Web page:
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Educational attainment and urban success

We know that educational attainment matters a great deal for the economic success of our cities. In fact, by some measures, it is the single most important factor.

City Observatory found that 60% of the variation in per capita income across large U.S. metro areas could be explained simply by the percentage of the population with a 4-year college degree.

So education matters a lot.

Many of you have probably seen this entertaining TED talk by Sir Ken Robinson called: Do schools kill creativity? It has almost 47 million views at this point. 

Well, he was recently interviewed by Ingrid Peritz of the Globe and Mail and I have to share the following quote, because I think it’s terrific (particularly the part in bold):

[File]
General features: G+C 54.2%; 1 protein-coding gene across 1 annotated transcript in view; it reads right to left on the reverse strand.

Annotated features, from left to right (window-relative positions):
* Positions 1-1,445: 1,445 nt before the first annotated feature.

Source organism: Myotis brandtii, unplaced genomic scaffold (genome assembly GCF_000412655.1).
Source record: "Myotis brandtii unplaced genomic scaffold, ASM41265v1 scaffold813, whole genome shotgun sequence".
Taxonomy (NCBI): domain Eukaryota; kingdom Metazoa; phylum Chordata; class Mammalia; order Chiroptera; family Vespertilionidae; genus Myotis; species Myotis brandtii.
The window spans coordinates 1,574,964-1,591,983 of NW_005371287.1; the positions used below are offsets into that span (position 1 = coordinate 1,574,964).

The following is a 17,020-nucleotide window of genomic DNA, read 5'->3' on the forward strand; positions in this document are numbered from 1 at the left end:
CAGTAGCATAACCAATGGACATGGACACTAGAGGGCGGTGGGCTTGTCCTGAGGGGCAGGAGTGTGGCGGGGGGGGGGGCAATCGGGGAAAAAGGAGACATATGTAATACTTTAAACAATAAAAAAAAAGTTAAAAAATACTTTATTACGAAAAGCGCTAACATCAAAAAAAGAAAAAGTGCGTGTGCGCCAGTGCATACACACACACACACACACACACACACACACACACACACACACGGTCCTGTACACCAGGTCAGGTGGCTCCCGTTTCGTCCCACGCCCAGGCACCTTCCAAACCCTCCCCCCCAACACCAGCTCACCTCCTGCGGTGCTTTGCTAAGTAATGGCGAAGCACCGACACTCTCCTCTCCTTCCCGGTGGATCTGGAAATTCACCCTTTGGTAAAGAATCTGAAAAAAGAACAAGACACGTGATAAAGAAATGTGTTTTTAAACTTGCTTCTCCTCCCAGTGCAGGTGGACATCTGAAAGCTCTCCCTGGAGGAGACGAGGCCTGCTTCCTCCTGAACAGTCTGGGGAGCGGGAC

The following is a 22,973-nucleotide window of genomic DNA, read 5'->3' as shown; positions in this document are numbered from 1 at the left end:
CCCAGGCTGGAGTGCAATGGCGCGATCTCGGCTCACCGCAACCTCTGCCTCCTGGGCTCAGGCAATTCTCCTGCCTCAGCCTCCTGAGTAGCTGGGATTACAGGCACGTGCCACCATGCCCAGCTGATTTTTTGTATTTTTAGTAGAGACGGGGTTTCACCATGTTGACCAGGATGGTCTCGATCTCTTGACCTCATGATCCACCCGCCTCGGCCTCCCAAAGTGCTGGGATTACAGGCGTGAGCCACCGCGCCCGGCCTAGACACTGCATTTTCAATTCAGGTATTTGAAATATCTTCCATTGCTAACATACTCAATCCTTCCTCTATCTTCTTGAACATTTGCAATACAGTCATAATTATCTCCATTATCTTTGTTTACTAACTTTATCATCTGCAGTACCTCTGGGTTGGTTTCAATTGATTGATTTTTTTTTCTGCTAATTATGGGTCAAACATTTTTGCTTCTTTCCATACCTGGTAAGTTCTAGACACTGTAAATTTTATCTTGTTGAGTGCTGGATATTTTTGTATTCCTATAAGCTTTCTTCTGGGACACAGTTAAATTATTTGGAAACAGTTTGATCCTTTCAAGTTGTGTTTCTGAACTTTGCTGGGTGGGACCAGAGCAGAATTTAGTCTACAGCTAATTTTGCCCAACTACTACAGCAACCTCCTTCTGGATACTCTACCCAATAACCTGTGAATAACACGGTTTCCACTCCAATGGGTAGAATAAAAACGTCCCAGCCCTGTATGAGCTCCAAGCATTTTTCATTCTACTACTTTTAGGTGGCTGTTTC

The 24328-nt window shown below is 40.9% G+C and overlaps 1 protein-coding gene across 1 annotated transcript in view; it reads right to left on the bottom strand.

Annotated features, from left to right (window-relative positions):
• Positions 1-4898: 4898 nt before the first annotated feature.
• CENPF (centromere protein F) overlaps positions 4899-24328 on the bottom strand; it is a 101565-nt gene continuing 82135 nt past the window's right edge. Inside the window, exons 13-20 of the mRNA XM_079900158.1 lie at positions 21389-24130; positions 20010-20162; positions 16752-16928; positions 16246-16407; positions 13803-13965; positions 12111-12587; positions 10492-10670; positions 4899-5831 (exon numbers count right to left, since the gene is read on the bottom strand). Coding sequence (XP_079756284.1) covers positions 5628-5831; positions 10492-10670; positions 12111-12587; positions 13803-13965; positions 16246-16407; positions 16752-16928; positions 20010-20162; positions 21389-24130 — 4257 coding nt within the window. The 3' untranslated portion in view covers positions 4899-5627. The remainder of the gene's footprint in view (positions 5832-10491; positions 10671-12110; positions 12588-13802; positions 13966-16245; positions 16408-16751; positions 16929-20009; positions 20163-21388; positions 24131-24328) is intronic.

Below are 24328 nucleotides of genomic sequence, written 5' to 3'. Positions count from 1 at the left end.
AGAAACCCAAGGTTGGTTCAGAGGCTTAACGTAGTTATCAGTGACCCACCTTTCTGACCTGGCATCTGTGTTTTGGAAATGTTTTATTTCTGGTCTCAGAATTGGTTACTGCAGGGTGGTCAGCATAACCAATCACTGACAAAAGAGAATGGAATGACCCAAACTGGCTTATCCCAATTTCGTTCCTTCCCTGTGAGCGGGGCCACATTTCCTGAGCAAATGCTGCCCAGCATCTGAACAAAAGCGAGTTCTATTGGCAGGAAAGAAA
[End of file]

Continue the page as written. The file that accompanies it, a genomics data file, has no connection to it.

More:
“We need to recognize that children have a huge range of natural abilities and they all have them differently. Our education systems are designed to focus on a small band of those. If you have a narrow conception of ability, you end up with a very big conception of disability or inability.”

More people with a college degree seems to be a pretty good thing. But the solution doesn’t start there. Logically, it starts much earlier – with children. 

All of this matters not just because people with a degree should, on average, make more money and have a higher quality of life. 

But because it’s heartbreaking to think that some young child with incredible talents might be being mislabeled as inept simply because we have a system that is, well, inept.

I recommend you read the interview with Ken.

Photo by Christian Fregnan on Unsplash

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